2.10 Division of Polynomials
We
have learnt the following statement to be true for any number
Dividend =
(divisor*quotient) + remainder.
The above relationship
holds good for polynomials also.
2.10.1 Division of Monomial by monomial
2.10.1 Problem 1: Divide
12m^{3 }n^{5 } by 4 m^{2 }n
Solution:
Step 1: 12m^{3 }n^{5
}/ 4 m^{2 }n =
(12/4)* (m^{3 }n^{5 }/m^{2 }n)
Step 2:
12/4 = 3,
Step 3:
m^{3 }n^{5}/ m^{2 }n = m^{32 }n^{51 = }m^{ }n^{4}
_{}12m^{3 }n^{5 }/4 m^{2 }n = 3 m^{ }n^{4}
Verification:
Divisor*quotient
+ reminder = 4 m^{2 }n*3 m^{ }n^{4 }+0 =12^{ }m^{2+1
}n^{1+4} =12m^{3 }n^{5}^{ } which is dividend
2.10.1 Problem 2 : Divide 57x^{2}y^{2}z^{2} by 19xyz
Step 1 :
57x^{2}y^{2}z^{2}
/19xyz =
(57/19) * (x^{2}y^{2}z^{2})/xyz
Step 2:
57/19 =3
Step 3:
x^{2}y^{2}z^{2}/xyz
= x^{21}y^{21}z^{21 } = xyz
Thus
57x^{2}y^{2}z^{2} /19xyz = (57/19) * (x^{2}y^{2}z^{2})/xyz =3xyz
Verification:
(Divisor*Quotient) +
Remainder = (3xyz * 19xyz) +0 = (3*19)*xyz*xyz +0= 57x^{1+1}y^{1+1}z^{1+1}+0=57x^{2}y^{2}z^{2} which is dividend!
We observe 3 is quotient of
57/19 which is nothing but quotient of coefficients of monomials (57 and 19)
Similarly xyz is quotient
of x^{2}y^{2}z^{2} /xyz which is nothing but quotient
of the variables (x^{2}y^{2}z^{2} and xyz)
Steps to divide a monomial by
monomial:
The
quotient has two parts coefficient and variable. How do we get these?
1. The coefficient of
quotient of two monomials is equal to the quotient of their coefficients
2. The variable part in the
quotient of two monomials is nothing but the quotient of the variables in the
monomials
2.10.2
Division of a Polynomial by a Monomial
2.10.2 Problem 1: Divide
402^{3}m^{2}n^{2}603^{2}m^{2}n 804^{2}m^{3}
n^{4 }by (201^{2}m^{2})
Solution:
We
know that
402^{3}= (2x201)^{3}=
(2)^{3}x(201)^{3}, 603^{2 } = (3x201)^{2 }= (3)^{2}x(201)^{2},
804^{2 } = (4x201)^{2 }=
(4)^{2}x(201)^{2}
_{} [402^{3}m^{2}n^{2}603^{2}m^{2}n
804^{2}m^{3} n^{4}]/(201^{2}m^{2})
=[(2)^{3}*(201)^{3}
m^{2}n^{2}(3)^{2}*(201)^{2} m^{2}n
(4)^{2}*(201)^{2}m^{3} n^{4}]/(201^{2}m^{2})
= [
(2)^{3}*(201) n^{2}(3)^{2}* n (4)^{2}*m^{1}
n^{4}] =  (8*201* n^{2}9n 16mn^{4})
Verification:
Divisor*quotient
+ reminder
= (201^{2}m^{2})*[(8*201*
n^{2}+9n +16mn^{4})]+0=
= +(201^{2}m^{2})*(8*201*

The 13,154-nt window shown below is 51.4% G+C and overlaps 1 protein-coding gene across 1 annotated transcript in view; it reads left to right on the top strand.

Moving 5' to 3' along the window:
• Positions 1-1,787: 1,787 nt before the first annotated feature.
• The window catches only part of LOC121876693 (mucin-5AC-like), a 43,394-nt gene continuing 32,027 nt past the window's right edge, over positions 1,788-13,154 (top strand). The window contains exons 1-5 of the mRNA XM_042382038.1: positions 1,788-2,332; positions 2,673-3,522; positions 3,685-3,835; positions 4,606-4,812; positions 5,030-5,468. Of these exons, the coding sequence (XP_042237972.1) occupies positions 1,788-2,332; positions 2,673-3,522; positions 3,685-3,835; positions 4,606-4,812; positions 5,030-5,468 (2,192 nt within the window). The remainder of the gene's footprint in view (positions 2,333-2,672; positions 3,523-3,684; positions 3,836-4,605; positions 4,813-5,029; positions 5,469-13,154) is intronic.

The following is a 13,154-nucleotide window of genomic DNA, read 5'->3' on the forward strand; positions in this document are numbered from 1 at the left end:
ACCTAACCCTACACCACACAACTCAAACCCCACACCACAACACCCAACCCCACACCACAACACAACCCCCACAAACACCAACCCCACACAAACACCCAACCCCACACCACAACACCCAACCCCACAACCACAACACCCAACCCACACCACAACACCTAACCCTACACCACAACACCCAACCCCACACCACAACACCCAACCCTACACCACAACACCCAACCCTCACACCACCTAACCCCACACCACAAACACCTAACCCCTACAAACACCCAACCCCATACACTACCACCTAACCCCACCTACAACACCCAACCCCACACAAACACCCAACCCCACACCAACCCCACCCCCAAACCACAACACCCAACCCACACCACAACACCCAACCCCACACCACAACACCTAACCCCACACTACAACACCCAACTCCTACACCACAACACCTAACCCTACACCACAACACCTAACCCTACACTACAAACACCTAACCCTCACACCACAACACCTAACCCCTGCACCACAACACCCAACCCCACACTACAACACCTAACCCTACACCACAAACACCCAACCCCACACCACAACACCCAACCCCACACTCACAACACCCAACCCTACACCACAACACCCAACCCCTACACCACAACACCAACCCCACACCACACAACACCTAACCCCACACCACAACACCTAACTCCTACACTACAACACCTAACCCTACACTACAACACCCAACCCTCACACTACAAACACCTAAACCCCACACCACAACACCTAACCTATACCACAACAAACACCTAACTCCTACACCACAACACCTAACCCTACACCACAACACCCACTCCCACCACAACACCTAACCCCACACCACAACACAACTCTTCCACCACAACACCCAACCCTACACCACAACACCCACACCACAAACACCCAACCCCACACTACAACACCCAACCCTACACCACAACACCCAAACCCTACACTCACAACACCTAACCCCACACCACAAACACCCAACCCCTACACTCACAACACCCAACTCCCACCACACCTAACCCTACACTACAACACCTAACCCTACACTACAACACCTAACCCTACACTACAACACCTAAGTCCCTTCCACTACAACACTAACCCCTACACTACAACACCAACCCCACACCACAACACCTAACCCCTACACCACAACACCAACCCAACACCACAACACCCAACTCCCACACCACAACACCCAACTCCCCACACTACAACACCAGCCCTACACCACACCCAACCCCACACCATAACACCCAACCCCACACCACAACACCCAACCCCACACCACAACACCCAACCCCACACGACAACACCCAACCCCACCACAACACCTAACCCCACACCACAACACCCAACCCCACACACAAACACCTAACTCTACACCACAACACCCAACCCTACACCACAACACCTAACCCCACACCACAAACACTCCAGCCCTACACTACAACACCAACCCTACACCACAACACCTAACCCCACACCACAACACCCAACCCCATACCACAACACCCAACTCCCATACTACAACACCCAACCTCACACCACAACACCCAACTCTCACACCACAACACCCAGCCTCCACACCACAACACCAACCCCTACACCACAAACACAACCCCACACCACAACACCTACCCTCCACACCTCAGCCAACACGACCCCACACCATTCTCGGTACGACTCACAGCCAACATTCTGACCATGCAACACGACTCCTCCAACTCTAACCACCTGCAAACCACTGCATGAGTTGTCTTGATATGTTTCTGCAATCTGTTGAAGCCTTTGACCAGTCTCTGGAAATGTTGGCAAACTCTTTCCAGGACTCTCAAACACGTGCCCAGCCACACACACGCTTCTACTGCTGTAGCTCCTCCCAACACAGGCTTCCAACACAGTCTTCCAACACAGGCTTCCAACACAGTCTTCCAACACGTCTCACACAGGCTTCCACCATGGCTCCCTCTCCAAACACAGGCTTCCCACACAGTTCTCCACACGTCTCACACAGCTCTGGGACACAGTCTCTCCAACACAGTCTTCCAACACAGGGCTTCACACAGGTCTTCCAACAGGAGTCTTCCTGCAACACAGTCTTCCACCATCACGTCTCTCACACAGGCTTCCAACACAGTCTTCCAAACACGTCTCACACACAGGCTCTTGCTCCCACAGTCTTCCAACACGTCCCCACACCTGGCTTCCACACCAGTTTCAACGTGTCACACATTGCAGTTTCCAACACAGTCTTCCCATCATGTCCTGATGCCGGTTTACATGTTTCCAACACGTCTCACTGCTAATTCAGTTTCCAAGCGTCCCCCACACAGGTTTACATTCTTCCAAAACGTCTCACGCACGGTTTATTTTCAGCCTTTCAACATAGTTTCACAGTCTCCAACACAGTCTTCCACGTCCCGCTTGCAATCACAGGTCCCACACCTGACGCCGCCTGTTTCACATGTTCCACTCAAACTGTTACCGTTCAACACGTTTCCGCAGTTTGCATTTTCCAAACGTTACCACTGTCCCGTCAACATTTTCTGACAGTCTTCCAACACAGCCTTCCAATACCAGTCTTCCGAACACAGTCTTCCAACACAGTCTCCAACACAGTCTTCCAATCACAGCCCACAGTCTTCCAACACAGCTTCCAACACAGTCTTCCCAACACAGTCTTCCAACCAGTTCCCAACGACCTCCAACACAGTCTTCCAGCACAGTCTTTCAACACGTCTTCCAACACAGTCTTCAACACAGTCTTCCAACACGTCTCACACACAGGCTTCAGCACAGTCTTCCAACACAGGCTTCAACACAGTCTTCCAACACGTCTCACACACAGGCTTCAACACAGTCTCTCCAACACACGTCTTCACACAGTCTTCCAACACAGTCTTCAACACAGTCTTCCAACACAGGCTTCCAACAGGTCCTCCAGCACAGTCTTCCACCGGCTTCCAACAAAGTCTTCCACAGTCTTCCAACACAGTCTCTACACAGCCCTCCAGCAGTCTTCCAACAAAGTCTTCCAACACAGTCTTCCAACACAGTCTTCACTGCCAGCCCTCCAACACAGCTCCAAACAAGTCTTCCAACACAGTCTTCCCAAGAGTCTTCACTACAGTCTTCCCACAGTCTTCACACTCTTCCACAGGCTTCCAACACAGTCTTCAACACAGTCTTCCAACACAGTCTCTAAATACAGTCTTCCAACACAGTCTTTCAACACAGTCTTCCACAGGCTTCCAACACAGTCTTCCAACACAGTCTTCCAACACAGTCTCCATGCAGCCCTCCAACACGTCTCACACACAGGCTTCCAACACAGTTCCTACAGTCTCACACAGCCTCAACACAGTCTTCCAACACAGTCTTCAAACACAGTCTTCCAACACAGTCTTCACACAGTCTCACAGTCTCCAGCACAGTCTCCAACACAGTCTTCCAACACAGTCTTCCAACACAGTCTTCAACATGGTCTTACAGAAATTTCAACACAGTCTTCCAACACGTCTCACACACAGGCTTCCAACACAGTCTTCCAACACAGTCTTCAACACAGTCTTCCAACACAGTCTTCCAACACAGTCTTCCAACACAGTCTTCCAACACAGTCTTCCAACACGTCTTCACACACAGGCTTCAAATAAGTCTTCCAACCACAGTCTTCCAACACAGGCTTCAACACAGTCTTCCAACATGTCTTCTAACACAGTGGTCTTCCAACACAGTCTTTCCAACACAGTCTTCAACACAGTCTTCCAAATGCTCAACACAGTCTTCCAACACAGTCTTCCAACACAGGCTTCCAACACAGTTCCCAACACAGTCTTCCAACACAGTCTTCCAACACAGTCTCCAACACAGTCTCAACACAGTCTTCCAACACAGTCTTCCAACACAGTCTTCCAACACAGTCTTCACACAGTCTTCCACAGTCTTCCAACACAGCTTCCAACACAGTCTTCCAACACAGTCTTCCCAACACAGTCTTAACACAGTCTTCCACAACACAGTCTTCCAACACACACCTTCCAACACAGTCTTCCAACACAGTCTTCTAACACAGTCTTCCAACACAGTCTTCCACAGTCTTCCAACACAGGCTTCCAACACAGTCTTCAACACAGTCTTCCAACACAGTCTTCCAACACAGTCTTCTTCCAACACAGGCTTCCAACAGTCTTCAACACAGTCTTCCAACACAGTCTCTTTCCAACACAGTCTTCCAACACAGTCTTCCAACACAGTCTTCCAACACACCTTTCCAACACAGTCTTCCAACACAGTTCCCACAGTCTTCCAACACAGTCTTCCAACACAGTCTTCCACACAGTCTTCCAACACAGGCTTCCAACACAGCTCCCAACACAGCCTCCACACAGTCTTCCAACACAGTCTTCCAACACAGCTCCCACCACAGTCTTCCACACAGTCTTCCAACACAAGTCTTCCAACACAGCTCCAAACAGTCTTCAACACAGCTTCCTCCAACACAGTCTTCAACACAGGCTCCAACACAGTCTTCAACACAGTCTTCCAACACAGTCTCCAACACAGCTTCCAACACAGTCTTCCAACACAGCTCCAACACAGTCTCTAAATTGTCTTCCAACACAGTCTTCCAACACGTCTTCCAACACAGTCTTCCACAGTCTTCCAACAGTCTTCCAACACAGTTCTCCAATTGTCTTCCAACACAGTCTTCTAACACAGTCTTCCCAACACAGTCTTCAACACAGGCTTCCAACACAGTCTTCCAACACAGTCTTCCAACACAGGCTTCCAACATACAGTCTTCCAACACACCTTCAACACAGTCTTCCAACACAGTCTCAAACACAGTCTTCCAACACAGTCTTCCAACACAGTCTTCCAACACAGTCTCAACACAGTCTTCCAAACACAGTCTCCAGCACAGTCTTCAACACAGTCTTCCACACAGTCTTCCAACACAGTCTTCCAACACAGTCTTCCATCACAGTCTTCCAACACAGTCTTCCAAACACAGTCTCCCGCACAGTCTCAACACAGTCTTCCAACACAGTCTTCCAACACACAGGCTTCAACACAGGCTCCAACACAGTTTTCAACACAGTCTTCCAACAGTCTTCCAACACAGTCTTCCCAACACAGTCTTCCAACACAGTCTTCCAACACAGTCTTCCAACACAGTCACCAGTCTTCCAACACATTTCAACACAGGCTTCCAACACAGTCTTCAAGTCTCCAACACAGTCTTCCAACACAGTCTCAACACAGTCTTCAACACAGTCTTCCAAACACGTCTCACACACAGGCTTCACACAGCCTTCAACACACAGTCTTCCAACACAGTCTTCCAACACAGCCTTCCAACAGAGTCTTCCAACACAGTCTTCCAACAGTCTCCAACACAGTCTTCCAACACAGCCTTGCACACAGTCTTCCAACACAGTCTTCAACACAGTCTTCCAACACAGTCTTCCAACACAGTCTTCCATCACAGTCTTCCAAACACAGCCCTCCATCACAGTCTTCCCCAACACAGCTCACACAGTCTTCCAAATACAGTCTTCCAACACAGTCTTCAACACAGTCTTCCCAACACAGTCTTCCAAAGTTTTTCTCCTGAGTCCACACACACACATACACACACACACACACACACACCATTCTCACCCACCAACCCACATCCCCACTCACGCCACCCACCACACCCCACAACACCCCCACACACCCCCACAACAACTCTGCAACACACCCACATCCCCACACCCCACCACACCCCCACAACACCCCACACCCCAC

n^{2} 201^{2}m^{2}*9n 201^{2}m^{2}*16mn^{4})
+0
= 8*201^{3}m^{2 }n^{2 } 9*201^{2}m^{2+2}n16*201^{2}m^{2+1}n^{4})
= 2^{3}*^{ }201^{3}m^{2}^{
}n^{2 }  3^{2} *201^{2}m^{4}n4^{2}*201^{2
}m^{3} n^{4}
= (2*201)^{3}m^{2}n^{2}(3*201)^{2}
m^{2}n (4*201)^{2} m^{3} n^{4}
= 402^{3} m^{2}n^{2}
 603^{2} m^{2}n  804^{2} m^{3} n^{4}
= dividend
2.10.2 Problem 2 :
Divide 2a^{4 }b^{3}+ 8a^{2 }b^{2 } by 2ab
Solution:
(2a^{4 }b^{3}+ 8a^{2 }b^{2})/2ab
= (2a^{4 }b^{3}/2ab) + (8a^{2 }b^{2 }/ 2ab) = a^{3
}b^{2} +4a^{ }b
Verification:
Divisor*quotient
+ reminder = 2ab*(a^{3 }b^{2} +4a^{ }b) +0= 2a^{4 }b^{3}+
8a^{2 }b^{2 } which is dividend
Steps to divide a polynomial by
the monomial:
1.
Divide each term of the polynomial by the monomial.
2. The partial quotients
when expressed collectively become the quotient of polynomial.
2.10.3 Division of a Polynomial by a Binomial (Long
division method)
2.10.3 Problem 1:
To begin with let us learn the steps of division by dividing 7+x^{3}6x
(a trinomial) by x+1(a binomial)
Solution:
Note degree of dividend(x^{3}
6x+7) is 2 and degree of divisor(x+1) is 1
Step 
Procedure 

1 
Arrange the terms of dividend and divisor in
descending order of their degrees(Already in descending order) 

2 
If any
term of a degree is missing in dividend or divisor, add that degree with
coefficient as 0. Write
dividend x^{3} 6x+7
as x^{3} +0x^{2}6x+7 

3 
Divide
the first term of the dividend by the first term of the divisor,( x^{3}/x
= x^{2}) ^{ }Hence, x^{2 } is the first term of the quotient, write this term on the top of the dividend.^{} 

4 
Multiply
divisor(which is x+1) by the first term of the quotient(which is x^{2})
and write the
product(=x^{3}+ x^{2})
below the dividend 

5 
Subtract
result of step 4 from the given dividend. The result is ( x^{3} +0x^{2}
) (x^{3}+ x^{2}) =  x^{2} 

6 
Take term
of next degree (=6x) from the
given dividend and write it next to the result got in step 5. The
result is x^{2} 6x. Consider this as new dividend 

7 
Repeat
steps 3 to 6, by taking terms from given dividend in step corresponding to step 6 

8 
Repeat
above procedure till the degree of reminder is less than degree of divisor 
Verification:
Divisor *Quotient +Reminder
= (x+1)* (x^{2}x5)+12 = x*(x^{2}x5)
+1*(x^{2}x5)+12 = (x^{3}x^{2}5x)+ (x^{2}x5)+12
= x^{3}x^{2}+ x^{2}5xx 5+12 = x^{3}0x^{2}6x
+7 = x^{3}6x +7
which
is nothing but dividend
2.10.3 Problem 2: x^{5}
9x^{2} +12x14 divided by x 3
Solution:
Though, the dividend is in
descending order of power of x, we need to have missing terms of powers of x (x^{4 },x^{3}). This is done by having their
coefficients as zero.
The dividend is re written as x^{5} +0x^{4}
+0x^{3}9x^{2} +12x14. The divisor is already in descending
order of power of x.